It was not difficult to share his enthusiasm for his surroundings. I'd seen guided visits of a mosque advertised and had been intrigued by this rather surprising tourist attraction. It was far from disappointing. Walking in off a grey and dusty street in the Latin Quarter was like entering a different continent. The entrance was dark and gloomy, its corners littered with curious eyes. The gloom did not prepare me, however, for the sudden whiteness and peace of the main courtyard. Similar in style to parts of the Alhambra, it was big and glaring, the opening to the sky framed by a dark wooden rectangle of ornate carving. From this rectangle, the whiteness trickled down into glinting blue tilework half-way down the walls.
As you walk around the heavy central bowl, more and more of the site slowly comes into view through pretty windows and tempting archways. Through one of these arches was a garden.
The birds there were probably nothing like as exotic as they sounded but it was difficult not to let the imagination run riot. Set against the dazzling whitewashed walls the greenery seemed almost too vivid to be real.
The next arch was nearly obscured by a stack of shoes strewn across its entrance. Visitors are not allowed inside the prayer room but nobody seems to mind if you peer in quietly from the outside. The atmosphere inside was yet another contrast to the rest of the building, this time being softer and darker. Light trickles in through windows high up on a wall and shines out softly from lamps suspended from the ceiling. The room is red in colour, reflecting off the red of the carpet and turning people praying inside a delicate shade of rose.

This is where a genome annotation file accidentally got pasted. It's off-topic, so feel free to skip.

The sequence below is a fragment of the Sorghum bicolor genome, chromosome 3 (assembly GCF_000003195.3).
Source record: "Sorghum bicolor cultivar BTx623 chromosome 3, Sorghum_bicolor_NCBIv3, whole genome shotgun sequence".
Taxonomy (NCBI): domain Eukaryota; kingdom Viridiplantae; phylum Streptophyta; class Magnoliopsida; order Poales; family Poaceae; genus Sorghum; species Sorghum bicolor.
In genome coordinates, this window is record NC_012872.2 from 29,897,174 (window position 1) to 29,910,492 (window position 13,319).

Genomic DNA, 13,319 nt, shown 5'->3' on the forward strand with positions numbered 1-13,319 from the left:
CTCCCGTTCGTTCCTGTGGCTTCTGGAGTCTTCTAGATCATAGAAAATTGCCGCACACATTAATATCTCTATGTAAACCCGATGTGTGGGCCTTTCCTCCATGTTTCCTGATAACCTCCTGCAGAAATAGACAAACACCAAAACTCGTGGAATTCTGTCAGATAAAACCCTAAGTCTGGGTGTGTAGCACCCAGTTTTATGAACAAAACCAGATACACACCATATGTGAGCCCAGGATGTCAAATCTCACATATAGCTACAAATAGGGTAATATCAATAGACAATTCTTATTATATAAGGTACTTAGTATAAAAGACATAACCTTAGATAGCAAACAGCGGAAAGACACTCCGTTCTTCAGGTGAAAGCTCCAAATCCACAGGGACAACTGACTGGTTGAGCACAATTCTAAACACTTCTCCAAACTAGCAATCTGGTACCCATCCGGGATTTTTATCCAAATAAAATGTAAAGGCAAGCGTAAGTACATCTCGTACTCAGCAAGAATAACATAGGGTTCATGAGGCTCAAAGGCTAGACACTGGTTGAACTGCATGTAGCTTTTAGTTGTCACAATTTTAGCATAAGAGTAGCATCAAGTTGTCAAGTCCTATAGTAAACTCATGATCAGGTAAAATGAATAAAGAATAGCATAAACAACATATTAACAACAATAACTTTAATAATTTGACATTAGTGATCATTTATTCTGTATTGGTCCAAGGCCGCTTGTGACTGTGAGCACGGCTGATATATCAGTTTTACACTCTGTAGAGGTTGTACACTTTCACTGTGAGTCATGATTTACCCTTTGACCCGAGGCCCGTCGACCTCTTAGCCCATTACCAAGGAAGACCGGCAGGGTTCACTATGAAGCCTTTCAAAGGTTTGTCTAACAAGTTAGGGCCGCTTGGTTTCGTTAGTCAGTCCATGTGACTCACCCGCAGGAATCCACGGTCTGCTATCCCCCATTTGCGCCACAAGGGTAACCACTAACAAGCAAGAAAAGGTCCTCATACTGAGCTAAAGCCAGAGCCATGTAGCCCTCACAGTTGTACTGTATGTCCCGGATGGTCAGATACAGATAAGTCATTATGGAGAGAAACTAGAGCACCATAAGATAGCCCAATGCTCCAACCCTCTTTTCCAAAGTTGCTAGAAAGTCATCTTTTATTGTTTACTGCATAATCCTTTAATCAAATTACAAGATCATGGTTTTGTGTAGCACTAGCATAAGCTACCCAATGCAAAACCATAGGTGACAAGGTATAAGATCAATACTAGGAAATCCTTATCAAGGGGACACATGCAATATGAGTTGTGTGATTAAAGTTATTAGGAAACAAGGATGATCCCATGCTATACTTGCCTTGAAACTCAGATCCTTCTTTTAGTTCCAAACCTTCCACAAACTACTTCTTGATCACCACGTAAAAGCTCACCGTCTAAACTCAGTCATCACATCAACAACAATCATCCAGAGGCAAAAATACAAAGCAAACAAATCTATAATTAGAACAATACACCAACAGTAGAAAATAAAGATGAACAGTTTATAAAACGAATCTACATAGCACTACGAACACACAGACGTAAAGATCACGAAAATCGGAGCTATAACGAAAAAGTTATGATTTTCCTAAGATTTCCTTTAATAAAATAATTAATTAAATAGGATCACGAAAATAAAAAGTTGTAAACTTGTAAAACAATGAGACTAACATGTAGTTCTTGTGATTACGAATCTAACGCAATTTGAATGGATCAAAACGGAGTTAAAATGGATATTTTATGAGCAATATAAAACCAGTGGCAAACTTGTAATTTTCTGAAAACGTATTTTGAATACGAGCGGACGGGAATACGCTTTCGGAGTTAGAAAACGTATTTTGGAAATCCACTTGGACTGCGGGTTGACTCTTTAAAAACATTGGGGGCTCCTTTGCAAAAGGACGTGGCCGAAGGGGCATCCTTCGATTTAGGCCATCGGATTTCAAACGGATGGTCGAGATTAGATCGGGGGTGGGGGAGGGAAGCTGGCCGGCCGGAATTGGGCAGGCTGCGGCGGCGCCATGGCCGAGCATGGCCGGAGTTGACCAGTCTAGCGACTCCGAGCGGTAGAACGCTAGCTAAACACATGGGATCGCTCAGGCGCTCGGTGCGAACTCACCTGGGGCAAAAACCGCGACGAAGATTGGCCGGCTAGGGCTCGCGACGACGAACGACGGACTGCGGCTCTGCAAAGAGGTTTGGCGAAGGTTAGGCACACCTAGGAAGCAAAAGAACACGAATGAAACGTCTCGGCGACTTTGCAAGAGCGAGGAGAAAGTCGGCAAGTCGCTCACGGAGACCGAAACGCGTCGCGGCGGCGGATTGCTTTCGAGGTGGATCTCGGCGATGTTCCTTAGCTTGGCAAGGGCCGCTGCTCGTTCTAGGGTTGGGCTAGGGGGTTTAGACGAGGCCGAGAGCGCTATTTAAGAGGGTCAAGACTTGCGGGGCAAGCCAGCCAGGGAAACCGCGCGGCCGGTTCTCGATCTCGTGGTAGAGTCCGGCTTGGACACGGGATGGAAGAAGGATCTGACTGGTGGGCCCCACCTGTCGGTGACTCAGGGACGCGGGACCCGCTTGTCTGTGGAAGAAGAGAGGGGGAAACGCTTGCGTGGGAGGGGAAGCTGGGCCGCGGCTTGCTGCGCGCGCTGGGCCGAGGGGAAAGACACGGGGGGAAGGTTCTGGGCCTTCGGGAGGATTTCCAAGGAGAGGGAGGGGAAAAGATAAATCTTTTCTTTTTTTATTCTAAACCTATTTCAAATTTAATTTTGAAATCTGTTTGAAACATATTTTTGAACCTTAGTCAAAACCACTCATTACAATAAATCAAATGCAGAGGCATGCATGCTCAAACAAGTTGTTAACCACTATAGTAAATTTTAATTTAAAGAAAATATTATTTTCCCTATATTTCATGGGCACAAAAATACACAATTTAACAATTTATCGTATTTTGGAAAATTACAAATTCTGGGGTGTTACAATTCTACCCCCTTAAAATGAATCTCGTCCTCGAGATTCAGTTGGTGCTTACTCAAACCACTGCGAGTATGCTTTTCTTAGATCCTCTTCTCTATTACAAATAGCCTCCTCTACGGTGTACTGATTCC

In the library, the wooden floor slats squeaked grumpily underfoot. Averting my eyes, I looked up to the ceiling. It was decorated with three enormous flowers, their carved shapes picked out by the light fumbling its way in through small, rectangular windows. Hanging from this display were several incompetent but attractive lights, comically shaped rather like hookahs.
Shuffling out of the mosque past two irate Americans who were incredulous at having had to pay to get in, I made for the mosque cafe in search of a cup of soothing mint tea.
Entering strong-willed, I walked straight past a cabinet of sweet sticky cakes and headed for the courtyard room, built in the same style as the mosque. The other option was an indoor room, decorated like the inside of a Bedouin tent with a touch of prayer room thrown in: cosy, rich red sofas low down on the ground and a carpet that seemed to have crawled its way up the walls.
Sipping my glass of mint tea was like indulging in a dream-like therapy, with all the strains of the city being gently soothed out of the system.
Mosquee de Paris, rue Daubenton 5e (Metro Censier-Daubenton). Open 9am- noon and 2pm-6pm, closed Fridays and Muslim holidays. There are often guides, and everywhere is open to visitors except the prayer room. Admission 15F adults, 10F students and children. Cafe de la Mosquee, 39 rue Geoffrey- St-Hilaire, 5e (Metro Censier-Daubenton). Open Mon-Thurs, Sat and Sun 10am-9.30pmReuse content